April 29:   Recordings finalized
April 30-May 6: Installation 
May 7th, 4:30-7: Exhibition Opening Reception (you do not have to be there the entire time!)
May 7-21: Exhibition on display in VCAM Create Space



May 1

Class: Work-in-Progress Presentations

Fill out Course Evaluations in class

April 30-May 6: CCW Exhibition Installation
May 7, 4:30-7: Exhibition Opening Reception 

In planning your 5-minute presentation (followed by 5 minutes for discussion) keep these things in mind:

  • What are the central questions or ideas guiding your project?
  • How does a disability studies framework shape your project and the questions you are asking? (Consider the difference between a project "about" disability and a project that also brings questions or perspectives from disability studies to the table) 
  • What are your materials and methods? (Close reading of text, images, film clips? Interviews? Multiple media? A particular disciplinary framework? An intersectional approach?)
  • What would you like the rest of us to learn from your work so far? What can you share with us now, and what are you still figuring out? How can the rest of us be a resource for you as you work on your project? How can your project serve as a resource for the rest of us, and potentially for others beyond the class?      

Final project parameters: 

  • The project's scope should be equivalent to about 8-10 pages of an analytical essay, but it can take a variety of forms.
  • Discuss your topic, material & methods, and parameters of your particular project with me. 
  • Bring a critical disability studies perspective to your project.  You needn't simply "apply" this perspective: feel free to challenge, extend, or complicate ideas from disability studies. 
  • If your project takes a narrative or artistic form, add an analytical frame or coda that reflects on its relationship to the field of disability studies. 
  • Create a resource that others in the class (and beyond) can draw on. You can do this by extending a conversation we've begun in class, asking new questions, including a bibliography or other resource materials, creating an artistic project that can be shared, and in many other ways.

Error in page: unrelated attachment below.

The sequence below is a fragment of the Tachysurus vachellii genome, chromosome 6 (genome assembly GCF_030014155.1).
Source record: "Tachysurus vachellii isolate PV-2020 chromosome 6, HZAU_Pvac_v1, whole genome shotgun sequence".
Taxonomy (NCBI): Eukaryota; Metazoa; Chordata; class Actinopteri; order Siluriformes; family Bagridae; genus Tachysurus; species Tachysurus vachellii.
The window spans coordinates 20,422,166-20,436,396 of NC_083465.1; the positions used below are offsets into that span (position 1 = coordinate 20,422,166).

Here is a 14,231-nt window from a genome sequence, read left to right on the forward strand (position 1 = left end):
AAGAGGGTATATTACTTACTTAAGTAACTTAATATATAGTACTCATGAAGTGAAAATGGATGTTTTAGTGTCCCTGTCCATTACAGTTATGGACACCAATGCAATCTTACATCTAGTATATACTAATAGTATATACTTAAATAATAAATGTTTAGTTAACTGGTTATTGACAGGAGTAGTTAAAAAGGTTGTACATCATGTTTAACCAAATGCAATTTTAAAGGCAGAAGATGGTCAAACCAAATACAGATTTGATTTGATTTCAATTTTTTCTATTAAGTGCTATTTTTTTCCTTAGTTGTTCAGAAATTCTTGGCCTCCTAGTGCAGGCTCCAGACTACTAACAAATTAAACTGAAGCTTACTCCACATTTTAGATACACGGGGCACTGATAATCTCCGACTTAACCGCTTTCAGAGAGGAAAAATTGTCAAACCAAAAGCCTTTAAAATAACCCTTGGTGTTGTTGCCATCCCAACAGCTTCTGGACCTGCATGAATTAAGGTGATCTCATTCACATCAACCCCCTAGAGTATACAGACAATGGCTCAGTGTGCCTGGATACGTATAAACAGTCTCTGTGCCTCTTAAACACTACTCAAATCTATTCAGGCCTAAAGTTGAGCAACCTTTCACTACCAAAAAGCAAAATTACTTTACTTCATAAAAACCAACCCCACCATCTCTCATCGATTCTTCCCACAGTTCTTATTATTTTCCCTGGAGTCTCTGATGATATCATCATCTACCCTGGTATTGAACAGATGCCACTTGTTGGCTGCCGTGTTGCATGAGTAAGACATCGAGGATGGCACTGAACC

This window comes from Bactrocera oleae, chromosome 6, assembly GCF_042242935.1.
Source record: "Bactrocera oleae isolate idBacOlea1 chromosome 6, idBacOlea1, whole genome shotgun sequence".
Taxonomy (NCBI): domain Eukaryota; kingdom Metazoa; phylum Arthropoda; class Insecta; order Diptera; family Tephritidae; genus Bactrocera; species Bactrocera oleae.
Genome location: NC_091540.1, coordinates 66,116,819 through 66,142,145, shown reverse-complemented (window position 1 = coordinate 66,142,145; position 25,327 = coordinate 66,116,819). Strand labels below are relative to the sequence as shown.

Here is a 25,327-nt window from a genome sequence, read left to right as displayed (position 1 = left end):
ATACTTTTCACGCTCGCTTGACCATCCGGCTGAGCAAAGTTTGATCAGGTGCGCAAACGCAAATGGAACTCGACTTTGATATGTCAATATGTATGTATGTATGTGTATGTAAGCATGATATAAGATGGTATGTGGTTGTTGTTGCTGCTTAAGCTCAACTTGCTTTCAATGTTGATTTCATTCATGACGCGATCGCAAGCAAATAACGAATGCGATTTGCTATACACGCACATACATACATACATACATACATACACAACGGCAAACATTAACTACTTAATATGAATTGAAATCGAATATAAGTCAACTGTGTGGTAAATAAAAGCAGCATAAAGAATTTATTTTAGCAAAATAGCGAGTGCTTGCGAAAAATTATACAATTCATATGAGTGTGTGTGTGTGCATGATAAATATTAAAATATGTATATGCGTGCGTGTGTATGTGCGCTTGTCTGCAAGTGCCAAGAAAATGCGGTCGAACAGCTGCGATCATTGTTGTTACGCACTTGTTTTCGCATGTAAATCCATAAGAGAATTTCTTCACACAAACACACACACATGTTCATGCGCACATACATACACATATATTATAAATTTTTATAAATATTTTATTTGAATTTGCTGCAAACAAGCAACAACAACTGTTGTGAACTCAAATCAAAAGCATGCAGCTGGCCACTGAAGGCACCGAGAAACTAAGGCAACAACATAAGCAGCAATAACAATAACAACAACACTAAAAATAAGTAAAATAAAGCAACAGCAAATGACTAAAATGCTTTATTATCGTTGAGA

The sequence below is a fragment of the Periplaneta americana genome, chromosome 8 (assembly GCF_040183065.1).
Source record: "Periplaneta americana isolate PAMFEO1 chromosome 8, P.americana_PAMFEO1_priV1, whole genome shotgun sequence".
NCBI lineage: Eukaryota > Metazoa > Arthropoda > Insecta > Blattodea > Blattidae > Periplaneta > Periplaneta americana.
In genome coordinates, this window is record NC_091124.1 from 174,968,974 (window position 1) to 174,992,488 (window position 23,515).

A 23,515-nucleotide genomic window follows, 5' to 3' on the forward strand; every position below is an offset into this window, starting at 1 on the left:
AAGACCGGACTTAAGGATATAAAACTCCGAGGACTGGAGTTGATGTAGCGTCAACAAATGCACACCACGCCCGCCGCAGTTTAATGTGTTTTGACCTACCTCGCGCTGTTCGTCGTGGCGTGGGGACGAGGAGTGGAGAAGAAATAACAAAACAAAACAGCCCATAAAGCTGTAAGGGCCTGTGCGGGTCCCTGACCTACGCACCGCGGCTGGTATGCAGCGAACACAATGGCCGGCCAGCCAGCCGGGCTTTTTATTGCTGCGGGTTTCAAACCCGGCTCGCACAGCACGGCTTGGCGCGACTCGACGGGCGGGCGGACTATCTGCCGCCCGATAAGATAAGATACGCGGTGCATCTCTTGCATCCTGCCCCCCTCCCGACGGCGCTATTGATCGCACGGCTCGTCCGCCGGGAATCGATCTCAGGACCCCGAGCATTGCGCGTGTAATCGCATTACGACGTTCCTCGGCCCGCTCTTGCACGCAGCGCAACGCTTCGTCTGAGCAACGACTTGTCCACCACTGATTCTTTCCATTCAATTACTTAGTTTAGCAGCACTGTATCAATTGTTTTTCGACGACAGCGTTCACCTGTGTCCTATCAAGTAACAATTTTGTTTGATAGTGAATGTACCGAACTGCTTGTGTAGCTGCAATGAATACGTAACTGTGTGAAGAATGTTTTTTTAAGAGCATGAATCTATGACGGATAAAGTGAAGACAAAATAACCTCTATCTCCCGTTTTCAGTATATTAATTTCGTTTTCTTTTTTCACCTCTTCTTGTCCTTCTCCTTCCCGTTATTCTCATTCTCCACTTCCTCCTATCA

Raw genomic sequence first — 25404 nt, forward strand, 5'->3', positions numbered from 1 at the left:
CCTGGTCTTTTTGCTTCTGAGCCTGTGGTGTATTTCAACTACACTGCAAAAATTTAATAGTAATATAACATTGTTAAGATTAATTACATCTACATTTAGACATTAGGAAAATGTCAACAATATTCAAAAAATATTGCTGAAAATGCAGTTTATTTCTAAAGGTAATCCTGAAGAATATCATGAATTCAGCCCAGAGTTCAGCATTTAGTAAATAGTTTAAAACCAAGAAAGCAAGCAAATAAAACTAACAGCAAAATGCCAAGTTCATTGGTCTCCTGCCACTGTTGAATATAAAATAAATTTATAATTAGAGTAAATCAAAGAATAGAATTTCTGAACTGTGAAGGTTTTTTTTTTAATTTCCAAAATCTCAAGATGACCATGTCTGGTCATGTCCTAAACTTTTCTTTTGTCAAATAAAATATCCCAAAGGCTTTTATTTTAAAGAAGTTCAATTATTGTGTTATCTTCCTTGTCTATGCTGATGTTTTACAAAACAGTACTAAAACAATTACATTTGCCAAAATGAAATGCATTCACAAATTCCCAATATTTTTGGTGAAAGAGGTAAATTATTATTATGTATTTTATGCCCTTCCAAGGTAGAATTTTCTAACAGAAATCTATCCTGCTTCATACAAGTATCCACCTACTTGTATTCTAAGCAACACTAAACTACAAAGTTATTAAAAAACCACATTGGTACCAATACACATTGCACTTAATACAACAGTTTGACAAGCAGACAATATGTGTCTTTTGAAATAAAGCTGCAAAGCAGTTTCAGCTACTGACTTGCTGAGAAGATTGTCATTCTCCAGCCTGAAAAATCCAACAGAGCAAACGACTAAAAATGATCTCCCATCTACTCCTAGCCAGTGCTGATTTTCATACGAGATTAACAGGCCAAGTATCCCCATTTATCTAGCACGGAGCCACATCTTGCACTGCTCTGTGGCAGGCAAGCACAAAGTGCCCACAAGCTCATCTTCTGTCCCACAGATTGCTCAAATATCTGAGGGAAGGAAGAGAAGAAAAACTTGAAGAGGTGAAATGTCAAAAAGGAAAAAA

Final projects and portfolios due for seniors on Friday, May 11 (with a grace period until the official college deadline, 5 PM Saturday May 12); for others on Friday, May 18 by noon.

Note: These are *college deadlines* for all semester work, so I cannot extend these deadlines without permission of your Dean.

CCW Exhibition Dates:

April 30- May 6 : Exhibition installation and preparation for opening.
Monday, May 7,  4:30-7 PM: Exhibition Opening Event in VCAM.
May 7-May 21:  Exhibition on display in VCAM Create Space.



Below are instructions for submitting your final project, e-portfolio, and course reflection. This process invites you to look back on the work you've done over the semester and reflect on what you’ve learned. 

1. Please post your final project to Serendip.

2. Log onto our course homepage. Under “Quick Links” on the left side of the page, you will see “My E-Portfolio.” Clicking on that will call up your two projects and all of your Serendip postings. This is your “portfolio” for the semester.

3. Optional: you can copy or scan some pages from your CCW notebook and email them to me, put hard copies in my mailbox, or upload to Serendip. 

4. Review your portfolio and reflect on your learning this semester (not just what appears in concrete form in your portfolio). Then, please write an informal essay (about 2 pages) reflecting on this learning, on where you were at the beginning of the semester and where you are now. Do you see any particular questions or themes that occupied you throughout the semester? Think about your projects and your contributions inside and outside the classroom. You can consider some of the questions below, but you do not need to answer all of them. 

How has your understanding of disability been expanded or challenged? In what contexts did learning happen for you, and how did you contribute to others’ learning?  What will you take from this course into your future courses and your future as a human?

You can email your reflection to me or post it on Serendip. If you post on Serendip, tag your piece by checking the box “Self-Evaluation and Reflection." I look forward to spending some time with your portfolios and your reflections. If you have any questions whatsoever about the process, please feel free to email me.

Your portfolio includes your two projects, your Serendip posts, your CCW notebook (returned to you earlier) and a written reflection on your learning in the course.

Please also return to me a copy of the PACC evaluation that I emailed to you. Thanks! 

Final projects and portfolios due for seniors by Saturday, May 12 by 5 PM; for others on Friday, May 18 by noon.